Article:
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Leverett Debates Ledeen on Iran

‘Engagement or Regime Change?’

Lee Smith
March 05, 2010
Ayatollah Khamenei, 2008.(Majid/Getty Images)
Ayatollah Khamenei, 2008.(Majid/Getty Images)

On Wednesday at the Atlantic Council in Washington, D.C., a debate took place on U.S. policy vis-à-vis Iran. You can listen to it here, and read a transcript here.

The central question of the evening was “Engagement or Regime Change?” In one corner: Michael Ledeen, a proponent for regime change in Tehran ever since the current regime came to power, 30 years ago. In the other: Flynt Leverett, just back from his trip to Iran, who believes we should deal with the Iranian regime there is, not the one we wish we had. I’ve written extensively (and critically) of Leverett and his wife, Hillary Mann Leverett.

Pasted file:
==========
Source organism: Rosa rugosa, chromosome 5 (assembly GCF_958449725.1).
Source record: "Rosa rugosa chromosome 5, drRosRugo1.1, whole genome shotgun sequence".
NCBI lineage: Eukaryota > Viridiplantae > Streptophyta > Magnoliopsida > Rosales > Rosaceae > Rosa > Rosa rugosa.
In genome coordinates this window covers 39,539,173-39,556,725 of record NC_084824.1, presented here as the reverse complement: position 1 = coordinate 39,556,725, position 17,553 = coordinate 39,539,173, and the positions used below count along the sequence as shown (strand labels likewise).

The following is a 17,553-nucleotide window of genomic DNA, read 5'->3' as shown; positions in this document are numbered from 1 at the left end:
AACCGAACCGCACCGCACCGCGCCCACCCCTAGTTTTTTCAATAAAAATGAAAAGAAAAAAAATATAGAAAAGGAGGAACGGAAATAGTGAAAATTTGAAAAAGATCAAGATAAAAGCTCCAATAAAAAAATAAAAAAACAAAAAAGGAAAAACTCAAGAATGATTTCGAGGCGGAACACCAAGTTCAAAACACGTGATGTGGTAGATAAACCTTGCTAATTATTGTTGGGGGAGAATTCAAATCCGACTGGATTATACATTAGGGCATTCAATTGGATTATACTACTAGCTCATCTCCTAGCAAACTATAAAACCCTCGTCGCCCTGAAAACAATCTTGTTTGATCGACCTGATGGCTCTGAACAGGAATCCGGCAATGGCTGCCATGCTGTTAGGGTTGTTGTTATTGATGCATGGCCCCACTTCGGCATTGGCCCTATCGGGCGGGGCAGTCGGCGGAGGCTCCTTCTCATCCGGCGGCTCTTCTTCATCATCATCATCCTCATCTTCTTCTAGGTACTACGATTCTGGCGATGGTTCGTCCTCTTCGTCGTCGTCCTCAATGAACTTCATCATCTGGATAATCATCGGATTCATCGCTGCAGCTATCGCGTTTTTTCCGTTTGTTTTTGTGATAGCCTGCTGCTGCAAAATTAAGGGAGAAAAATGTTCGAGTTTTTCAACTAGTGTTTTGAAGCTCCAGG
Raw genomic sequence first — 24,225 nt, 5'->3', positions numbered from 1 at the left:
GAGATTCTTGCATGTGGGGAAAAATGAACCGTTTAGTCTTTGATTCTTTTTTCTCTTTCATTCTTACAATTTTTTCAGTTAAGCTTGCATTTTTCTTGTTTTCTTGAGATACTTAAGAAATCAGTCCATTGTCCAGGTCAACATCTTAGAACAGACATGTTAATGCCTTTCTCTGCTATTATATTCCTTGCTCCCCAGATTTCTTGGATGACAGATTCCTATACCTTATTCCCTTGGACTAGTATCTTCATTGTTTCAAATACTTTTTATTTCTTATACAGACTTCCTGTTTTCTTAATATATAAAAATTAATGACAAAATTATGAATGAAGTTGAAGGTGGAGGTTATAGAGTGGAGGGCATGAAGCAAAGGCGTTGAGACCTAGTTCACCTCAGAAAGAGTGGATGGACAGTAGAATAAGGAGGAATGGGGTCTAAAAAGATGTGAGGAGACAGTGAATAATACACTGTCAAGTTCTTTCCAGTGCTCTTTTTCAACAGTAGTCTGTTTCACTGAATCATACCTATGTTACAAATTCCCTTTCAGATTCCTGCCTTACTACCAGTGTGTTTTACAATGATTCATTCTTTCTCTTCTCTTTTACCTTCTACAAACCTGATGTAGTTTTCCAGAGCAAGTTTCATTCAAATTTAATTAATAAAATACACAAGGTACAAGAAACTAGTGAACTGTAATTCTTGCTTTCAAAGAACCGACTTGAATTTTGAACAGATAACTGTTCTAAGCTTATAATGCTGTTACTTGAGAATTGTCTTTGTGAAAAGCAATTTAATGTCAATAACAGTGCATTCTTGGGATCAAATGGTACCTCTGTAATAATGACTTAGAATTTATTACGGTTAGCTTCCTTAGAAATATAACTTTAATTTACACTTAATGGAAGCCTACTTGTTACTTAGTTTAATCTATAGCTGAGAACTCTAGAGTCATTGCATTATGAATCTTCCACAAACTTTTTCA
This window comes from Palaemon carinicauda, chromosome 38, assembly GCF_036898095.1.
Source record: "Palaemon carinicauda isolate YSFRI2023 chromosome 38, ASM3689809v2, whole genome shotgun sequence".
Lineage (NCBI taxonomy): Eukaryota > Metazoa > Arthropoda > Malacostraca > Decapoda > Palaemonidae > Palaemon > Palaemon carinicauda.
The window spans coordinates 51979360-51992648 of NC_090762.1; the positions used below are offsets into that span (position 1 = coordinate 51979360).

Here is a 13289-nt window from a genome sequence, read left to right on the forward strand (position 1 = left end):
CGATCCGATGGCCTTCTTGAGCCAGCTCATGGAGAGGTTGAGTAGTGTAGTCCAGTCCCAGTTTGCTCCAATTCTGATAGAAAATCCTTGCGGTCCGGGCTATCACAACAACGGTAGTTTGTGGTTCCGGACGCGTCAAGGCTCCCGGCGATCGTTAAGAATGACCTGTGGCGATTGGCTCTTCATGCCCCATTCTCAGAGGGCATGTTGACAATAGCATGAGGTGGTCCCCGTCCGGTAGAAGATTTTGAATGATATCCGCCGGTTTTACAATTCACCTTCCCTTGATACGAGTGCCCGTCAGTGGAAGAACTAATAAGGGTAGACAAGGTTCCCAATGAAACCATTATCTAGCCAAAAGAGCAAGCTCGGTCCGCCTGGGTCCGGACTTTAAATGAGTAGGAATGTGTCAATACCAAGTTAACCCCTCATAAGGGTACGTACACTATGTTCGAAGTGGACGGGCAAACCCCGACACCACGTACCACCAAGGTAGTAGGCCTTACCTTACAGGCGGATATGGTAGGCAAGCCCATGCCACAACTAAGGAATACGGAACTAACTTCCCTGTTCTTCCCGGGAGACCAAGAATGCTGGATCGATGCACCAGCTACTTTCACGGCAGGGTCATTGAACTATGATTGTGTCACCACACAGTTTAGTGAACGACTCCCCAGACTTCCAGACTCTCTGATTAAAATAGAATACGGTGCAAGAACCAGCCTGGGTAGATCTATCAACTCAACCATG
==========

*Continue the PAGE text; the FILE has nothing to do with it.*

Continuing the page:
You should listen to or read the whole thing, as they say. Leverett maintains that Washington should engage Tehran to advance U.S. strategic interests, but it appears that the concessions must come entirely out of our account. Why have six presidents—from Carter to Obama—failed to reach a deal with the Islamic Republic? Because we haven’t bent over far enough.

“I believe that the Iranian leadership has wanted that kind of fundamental realignment,” Leverett said, “and that they would respond positively to it.” No doubt.

Related: Grand Bargainers [Tablet Magazine]
The Immigrant [Tablet Magazine]
Iran’s Man in Washington [Tablet Magazine]